Challenge to razing dropped

Baltimore Heritage ends fight with Mercy over historic houses

February 06, 2007|By Jill Rosen | Jill Rosen,Sun reporter

Baltimore Heritage dropped yesterday its fierce two-month battle to save a row of historic downtown houses, clearing the way for Mercy Medical Center's $292 million expansion and exposing divisions among preservation advocates.

Officials with the preservation group lamented losing the 1820s-era homes - particularly so soon after their fight to save the 100-year-old Rochambeau apartment building ended badly. However, they said they had to pull the plug on what was becoming a costly, time-consuming and, perhaps, ultimately pointless exercise.

"We felt we would just be in the spot of being obstructionists rather than preservationists," said Julian L. Lapides, the president of Baltimore Heritage and a former state lawmaker. "Even if we won our suit it would be a one-year delay. We just decided we didn't want to be in the posture of obstructionists."

The move cancels a city appeals hearing set for today and will allow Mercy to begin razing the houses along the 300 block of St. Paul Place to hasten construction of a new inpatient tower.

"We were very pleased when they told us they were going to drop their objections and let us move forward," said Gary N. Michael, Mercy's senior vice president of marketing. This "keeps us on our original plan of construction."

Once word spread last fall that the City Council had, at Mercy's request, removed the historic protections from the homes, lovers of historic architecture rallied around the red-brick buildings and condemned City Hall for turning to stealthy tactics to speed up the hospital's expansion.

By dropping its challenge to the demolition, Baltimore Heritage has dismayed some preservationists - even some of the group's board members - who hoped to send a stronger message to city leaders.

"I always felt that the matter most important here was one of principle," said attorney John C. Murphy, a Baltimore Heritage board member. "If you allow this process for removing protected properties from legislation - and without anyone knowing about it - it's a very bad situation. I'm very disappointed."

As part of the agreement to drop the challenge, Mercy offered to donate money to a city preservation cause - the details of which are still being worked out, hospital officials say.

Some preservationists appreciate the hospital's gesture, but to others it smacks of a payoff.

"Mercy obviously would not have made the payment unless the appeal stopped," Murphy said. "It's not possible to see this as anything but what it is."

Though the hospital announced its expansion plans in 2005, the situation came to a head this fall when City Councilman Keiffer J. Mitchell Jr., at Mercy's request, drafted an amendment to an otherwise innocuous bill that removed the houses from a list of "notable" properties - a designation that required a one-year waiting period before demolition, among other things.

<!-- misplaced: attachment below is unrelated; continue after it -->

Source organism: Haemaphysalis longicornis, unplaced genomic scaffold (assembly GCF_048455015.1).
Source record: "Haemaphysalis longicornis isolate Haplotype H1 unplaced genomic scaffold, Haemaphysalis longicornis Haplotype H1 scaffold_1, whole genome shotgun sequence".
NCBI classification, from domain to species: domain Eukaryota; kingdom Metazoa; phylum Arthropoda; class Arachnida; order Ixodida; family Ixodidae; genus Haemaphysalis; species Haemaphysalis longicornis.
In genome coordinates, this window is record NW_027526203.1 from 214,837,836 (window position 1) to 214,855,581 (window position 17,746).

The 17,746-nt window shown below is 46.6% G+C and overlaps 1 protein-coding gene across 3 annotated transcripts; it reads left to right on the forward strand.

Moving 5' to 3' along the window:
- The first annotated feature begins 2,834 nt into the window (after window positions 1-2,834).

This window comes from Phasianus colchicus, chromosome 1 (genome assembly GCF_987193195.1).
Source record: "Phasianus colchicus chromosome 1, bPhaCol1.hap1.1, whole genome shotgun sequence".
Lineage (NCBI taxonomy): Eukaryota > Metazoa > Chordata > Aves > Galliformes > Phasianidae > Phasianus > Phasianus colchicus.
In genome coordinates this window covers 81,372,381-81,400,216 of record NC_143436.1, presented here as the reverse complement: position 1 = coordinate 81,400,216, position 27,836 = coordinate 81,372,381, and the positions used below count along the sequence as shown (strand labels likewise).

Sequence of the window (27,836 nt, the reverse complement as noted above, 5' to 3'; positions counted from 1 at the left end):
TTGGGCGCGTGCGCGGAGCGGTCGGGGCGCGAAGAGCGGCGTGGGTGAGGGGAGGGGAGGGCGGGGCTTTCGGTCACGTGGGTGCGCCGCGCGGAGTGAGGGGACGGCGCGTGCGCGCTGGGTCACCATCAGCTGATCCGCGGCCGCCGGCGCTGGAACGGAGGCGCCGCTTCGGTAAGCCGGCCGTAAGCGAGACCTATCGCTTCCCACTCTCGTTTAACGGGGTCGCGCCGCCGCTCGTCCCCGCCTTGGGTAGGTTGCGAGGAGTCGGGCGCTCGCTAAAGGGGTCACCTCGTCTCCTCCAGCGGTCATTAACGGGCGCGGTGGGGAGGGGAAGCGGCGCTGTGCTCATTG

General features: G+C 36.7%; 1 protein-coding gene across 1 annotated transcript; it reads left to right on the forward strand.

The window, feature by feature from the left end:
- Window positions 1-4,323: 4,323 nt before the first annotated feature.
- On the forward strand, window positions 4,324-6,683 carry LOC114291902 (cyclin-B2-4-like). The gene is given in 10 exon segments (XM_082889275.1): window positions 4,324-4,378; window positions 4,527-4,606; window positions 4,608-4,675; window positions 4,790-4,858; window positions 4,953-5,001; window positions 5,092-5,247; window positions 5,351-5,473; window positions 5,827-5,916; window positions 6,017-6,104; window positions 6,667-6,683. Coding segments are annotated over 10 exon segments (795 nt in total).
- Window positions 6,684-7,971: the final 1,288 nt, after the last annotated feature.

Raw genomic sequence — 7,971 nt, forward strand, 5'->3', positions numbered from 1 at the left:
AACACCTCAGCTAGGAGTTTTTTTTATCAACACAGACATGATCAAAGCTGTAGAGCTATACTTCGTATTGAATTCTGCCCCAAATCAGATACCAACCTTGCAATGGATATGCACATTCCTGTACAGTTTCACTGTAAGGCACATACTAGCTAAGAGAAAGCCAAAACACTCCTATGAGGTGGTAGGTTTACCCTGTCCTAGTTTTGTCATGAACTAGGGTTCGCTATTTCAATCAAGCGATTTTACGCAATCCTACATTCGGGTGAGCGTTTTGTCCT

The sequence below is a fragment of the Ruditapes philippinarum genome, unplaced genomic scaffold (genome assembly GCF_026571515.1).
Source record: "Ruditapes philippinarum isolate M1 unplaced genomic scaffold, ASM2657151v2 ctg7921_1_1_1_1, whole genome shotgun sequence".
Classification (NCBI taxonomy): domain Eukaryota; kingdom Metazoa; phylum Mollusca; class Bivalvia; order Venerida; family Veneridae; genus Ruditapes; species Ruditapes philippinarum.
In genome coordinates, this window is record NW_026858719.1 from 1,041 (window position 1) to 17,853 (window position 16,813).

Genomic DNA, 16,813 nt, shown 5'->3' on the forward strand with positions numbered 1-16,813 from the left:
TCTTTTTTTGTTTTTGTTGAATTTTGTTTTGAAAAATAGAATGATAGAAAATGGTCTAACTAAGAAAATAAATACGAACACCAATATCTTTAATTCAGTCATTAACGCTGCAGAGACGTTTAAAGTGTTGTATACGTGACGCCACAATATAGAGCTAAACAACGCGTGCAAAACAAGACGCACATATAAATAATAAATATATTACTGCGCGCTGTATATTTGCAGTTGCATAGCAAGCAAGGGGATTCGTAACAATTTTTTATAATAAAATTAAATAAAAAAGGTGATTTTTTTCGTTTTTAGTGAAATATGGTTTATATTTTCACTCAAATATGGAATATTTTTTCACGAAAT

Preservation advocates - even the city's Commission for Historical and Architectural Preservation - knew nothing of the action until the bill was signed into law.

The city then granted the hospital a demolition permit, which Baltimore Heritage quickly appealed, citing violations of open government standards.

The meat of the argument involved city officials failing to change the title of the bill after Mitchell's amendment. City law requires bill titles to reflect the substance of the legislation.

While many thought that their argument carried some legal heft, Baltimore Heritage officials said that as the appeal costs mounted, they realized the best they could hope for was getting the "notable" status reinstated and making Mercy wait a year to begin demolition.

In 2006 alone, legal fees cost the organization $7,500, a substantial portion of its $75,000 annual budget.

Over the past few weeks, the hospital and the preservationists have met to try to find a compromise. Nothing worked.

Last month, Mercy offered to spend $400,000 to rebuild one of the houses in a city museum. But engineers the hospital hired to assess the proposal's feasibility said it would be impossible.

More recently, preservation-minded architects pushed the hospital to consider redesigning the tower so that the houses could remain - and city officials offered to close Pleasant Street to give the hospital more room. However, the change would have cost the hospital an extra $17 million, Lapides said, money it was unwilling to spend.

In addition to writing a check to a Baltimore preservation cause, Mercy has agreed to hire a professional to make a photographic record of the homes. Additionally, it promises there will be a display in the new tower commemorating the site's history.

"We'll take a look at the entire history and do a decent display on how Baltimore and Mercy have grown over the years," Michael said.

Housing Commissioner Paul T. Graziano worked to coordinate discussions between the parties, even though his department awarded the hospital its demolition permit.

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